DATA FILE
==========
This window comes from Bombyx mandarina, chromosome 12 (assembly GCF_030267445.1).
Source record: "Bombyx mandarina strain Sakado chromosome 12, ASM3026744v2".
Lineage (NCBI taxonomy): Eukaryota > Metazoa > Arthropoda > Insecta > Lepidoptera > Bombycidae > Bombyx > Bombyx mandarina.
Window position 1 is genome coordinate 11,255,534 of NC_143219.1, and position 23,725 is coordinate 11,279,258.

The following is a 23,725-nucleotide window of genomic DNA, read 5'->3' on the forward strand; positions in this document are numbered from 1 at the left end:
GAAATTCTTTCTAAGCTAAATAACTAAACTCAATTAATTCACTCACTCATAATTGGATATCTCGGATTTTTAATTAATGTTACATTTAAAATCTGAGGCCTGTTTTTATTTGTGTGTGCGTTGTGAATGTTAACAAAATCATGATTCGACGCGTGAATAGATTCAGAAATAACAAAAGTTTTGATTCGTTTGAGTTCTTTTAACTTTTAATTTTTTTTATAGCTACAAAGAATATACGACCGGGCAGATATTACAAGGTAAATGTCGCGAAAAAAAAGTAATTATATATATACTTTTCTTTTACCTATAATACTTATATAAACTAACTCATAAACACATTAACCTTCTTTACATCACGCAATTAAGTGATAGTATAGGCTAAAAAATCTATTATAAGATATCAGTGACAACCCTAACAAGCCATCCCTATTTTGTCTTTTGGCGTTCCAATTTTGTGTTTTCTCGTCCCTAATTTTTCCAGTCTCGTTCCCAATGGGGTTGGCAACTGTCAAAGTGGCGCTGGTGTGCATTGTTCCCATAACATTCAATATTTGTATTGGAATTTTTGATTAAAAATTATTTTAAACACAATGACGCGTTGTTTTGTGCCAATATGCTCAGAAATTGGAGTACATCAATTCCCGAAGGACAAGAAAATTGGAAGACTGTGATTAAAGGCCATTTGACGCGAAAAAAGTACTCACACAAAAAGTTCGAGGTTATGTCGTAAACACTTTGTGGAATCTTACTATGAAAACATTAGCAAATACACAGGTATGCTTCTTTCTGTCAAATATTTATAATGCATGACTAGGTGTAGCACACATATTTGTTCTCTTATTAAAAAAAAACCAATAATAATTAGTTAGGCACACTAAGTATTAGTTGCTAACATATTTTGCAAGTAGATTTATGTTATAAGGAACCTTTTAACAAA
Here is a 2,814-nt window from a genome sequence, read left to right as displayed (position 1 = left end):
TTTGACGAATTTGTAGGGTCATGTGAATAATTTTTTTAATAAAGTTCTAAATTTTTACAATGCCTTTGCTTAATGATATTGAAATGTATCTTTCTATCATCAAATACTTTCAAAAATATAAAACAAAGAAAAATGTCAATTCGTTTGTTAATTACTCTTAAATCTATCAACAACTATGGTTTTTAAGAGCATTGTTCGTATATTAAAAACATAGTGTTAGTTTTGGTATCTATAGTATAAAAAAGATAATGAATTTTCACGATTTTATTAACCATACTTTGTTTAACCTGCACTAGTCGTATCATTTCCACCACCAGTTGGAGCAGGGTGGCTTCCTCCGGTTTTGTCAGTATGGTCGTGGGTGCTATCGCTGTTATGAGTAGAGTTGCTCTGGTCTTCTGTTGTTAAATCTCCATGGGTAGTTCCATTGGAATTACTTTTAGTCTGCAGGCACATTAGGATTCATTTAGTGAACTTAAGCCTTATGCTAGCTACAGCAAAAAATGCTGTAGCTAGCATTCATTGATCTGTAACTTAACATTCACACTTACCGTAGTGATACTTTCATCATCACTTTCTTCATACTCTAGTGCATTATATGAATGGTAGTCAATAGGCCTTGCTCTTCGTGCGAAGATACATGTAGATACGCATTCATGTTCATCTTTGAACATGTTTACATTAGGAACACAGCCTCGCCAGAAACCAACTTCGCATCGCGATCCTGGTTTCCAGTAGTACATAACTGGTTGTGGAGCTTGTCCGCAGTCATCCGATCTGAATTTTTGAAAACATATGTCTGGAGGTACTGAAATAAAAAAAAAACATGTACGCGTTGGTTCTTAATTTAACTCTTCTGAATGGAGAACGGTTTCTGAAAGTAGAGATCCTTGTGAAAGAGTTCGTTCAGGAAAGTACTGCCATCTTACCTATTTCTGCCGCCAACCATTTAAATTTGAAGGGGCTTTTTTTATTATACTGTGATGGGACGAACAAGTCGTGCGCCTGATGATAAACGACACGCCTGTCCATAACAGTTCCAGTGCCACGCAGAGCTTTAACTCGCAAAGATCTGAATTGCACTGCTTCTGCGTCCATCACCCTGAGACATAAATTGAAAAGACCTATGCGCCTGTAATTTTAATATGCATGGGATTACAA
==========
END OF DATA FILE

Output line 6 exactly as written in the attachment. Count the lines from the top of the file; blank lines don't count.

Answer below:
GAAATTCTTTCTAAGCTAAATAACTAAACTCAATTAATTCACTCACTCATAATTGGATATCTCGGATTTTTAATTAATGTTACATTTAAAATCTGAGGCCTGTTTTTATTTGTGTGTGCGTTGTGAATGTTAACAAAATCATGATTCGACGCGTGAATAGATTCAGAAATAACAAAAGTTTTGATTCGTTTGAGTTCTTTTAACTTTTAATTTTTTTTATAGCTACAAAGAATATACGACCGGGCAGATATTACAAGGTAAATGTCGCGAAAAAAAAGTAATTATATATATACTTTTCTTTTACCTATAATACTTATATAAACTAACTCATAAACACATTAACCTTCTTTACATCACGCAATTAAGTGATAGTATAGGCTAAAAAATCTATTATAAGATATCAGTGACAACCCTAACAAGCCATCCCTATTTTGTCTTTTGGCGTTCCAATTTTGTGTTTTCTCGTCCCTAATTTTTCCAGTCTCGTTCCCAATGGGGTTGGCAACTGTCAAAGTGGCGCTGGTGTGCATTGTTCCCATAACATTCAATATTTGTATTGGAATTTTTGATTAAAAATTATTTTAAACACAATGACGCGTTGTTTTGTGCCAATATGCTCAGAAATTGGAGTACATCAATTCCCGAAGGACAAGAAAATTGGAAGACTGTGATTAAAGGCCATTTGACGCGAAAAAAGTACTCACACAAAAAGTTCGAGGTTATGTCGTAAACACTTTGTGGAATCTTACTATGAAAACATTAGCAAATACACAGGTATGCTTCTTTCTGTCAAATATTTATAATGCATGACTAGGTGTAGCACACATATTTGTTCTCTTATTAAAAAAAAACCAATAATAATTAGTTAGGCACACTAAGTATTAGTTGCTAACATATTTTGCAAGTAGATTTATGTTATAAGGAACCTTTTAACAAA